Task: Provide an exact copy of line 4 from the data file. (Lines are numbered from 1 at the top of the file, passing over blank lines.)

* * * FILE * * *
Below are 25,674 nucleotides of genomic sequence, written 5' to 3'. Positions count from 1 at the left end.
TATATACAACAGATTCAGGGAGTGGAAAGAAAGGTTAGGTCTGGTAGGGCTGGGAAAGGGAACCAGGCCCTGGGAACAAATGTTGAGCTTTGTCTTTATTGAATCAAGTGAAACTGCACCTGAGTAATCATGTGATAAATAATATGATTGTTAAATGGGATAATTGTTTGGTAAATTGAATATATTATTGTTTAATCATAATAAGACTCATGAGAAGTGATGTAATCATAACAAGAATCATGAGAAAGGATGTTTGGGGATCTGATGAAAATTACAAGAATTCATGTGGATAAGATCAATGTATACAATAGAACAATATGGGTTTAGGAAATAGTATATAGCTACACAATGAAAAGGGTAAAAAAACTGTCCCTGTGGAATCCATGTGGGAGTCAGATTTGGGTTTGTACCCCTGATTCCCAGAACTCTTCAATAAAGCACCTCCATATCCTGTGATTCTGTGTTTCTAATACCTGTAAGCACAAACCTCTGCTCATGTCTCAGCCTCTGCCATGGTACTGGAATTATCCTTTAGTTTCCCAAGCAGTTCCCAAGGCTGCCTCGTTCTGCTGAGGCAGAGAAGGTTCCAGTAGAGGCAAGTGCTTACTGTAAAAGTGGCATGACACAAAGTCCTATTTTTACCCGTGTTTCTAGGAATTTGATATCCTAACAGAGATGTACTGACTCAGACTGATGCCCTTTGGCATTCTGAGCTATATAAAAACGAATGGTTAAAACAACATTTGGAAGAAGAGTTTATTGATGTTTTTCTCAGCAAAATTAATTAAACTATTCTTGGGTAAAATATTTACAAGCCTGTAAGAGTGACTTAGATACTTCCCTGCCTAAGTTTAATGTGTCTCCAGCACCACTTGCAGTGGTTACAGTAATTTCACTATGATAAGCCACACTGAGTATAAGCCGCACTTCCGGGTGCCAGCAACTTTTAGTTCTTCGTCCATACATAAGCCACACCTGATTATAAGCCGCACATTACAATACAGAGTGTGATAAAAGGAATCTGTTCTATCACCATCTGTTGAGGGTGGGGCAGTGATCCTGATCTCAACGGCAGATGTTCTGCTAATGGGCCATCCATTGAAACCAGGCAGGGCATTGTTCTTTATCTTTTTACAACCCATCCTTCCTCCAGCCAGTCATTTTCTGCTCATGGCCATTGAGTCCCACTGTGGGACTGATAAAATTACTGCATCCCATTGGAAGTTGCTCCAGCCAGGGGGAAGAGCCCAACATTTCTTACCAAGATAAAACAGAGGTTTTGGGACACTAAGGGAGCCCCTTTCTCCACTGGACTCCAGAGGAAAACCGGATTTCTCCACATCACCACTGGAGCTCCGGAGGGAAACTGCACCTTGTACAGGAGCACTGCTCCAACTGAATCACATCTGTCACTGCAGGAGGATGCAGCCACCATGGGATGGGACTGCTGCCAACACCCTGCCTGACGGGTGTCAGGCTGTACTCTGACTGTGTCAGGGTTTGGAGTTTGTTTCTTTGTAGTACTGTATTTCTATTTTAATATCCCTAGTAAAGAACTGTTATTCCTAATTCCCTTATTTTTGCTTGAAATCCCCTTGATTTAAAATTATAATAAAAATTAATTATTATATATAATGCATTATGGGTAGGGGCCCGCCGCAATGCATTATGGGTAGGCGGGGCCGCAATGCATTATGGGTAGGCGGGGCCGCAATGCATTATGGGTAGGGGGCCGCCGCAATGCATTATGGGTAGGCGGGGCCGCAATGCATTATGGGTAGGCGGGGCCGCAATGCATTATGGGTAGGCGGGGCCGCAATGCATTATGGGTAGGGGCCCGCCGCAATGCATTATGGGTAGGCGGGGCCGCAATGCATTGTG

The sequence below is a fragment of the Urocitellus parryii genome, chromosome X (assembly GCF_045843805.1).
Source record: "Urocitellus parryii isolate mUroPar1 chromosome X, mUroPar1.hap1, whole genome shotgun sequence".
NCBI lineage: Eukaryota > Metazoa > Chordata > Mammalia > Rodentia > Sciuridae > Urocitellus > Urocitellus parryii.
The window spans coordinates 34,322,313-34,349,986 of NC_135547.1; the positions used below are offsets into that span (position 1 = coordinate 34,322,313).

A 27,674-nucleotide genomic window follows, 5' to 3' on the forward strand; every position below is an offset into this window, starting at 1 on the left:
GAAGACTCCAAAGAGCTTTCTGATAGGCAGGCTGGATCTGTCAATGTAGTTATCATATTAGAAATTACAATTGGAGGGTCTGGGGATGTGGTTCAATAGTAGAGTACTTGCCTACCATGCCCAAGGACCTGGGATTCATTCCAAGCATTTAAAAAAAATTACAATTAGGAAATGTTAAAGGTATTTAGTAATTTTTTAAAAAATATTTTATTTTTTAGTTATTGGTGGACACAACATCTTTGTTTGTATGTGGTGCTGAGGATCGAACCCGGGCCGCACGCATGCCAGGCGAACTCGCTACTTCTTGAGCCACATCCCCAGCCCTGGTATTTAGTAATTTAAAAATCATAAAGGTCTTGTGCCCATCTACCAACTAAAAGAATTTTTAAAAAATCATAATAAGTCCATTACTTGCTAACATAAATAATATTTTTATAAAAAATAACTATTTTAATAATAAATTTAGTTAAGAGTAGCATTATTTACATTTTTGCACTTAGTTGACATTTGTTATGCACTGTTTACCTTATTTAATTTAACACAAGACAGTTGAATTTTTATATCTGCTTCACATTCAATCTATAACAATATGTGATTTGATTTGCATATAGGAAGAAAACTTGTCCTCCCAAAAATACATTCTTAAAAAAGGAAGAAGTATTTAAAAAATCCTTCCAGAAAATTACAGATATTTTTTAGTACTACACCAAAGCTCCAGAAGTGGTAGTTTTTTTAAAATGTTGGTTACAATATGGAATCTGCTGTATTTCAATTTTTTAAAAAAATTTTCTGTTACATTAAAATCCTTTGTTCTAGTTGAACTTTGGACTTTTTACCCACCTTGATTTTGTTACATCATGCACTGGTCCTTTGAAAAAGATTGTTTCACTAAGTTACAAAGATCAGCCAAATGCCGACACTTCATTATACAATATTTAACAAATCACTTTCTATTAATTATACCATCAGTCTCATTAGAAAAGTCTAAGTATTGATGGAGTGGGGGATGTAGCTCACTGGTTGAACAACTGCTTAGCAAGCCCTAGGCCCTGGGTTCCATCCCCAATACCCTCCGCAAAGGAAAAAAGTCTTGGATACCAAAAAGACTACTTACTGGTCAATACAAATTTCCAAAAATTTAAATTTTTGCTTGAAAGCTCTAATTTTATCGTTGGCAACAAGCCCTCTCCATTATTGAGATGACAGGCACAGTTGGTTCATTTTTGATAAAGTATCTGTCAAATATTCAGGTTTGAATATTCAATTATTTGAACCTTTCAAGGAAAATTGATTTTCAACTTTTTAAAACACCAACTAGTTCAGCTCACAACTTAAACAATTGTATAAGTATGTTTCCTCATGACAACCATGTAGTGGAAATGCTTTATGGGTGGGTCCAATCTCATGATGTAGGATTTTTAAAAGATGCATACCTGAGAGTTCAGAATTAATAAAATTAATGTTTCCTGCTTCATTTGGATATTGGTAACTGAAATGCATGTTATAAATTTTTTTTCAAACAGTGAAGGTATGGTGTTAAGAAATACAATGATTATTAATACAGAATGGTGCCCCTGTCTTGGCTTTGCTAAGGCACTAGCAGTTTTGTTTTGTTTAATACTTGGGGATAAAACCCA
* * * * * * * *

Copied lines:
Source record: "Urocitellus parryii isolate mUroPar1 chromosome X, mUroPar1.hap1, whole genome shotgun sequence".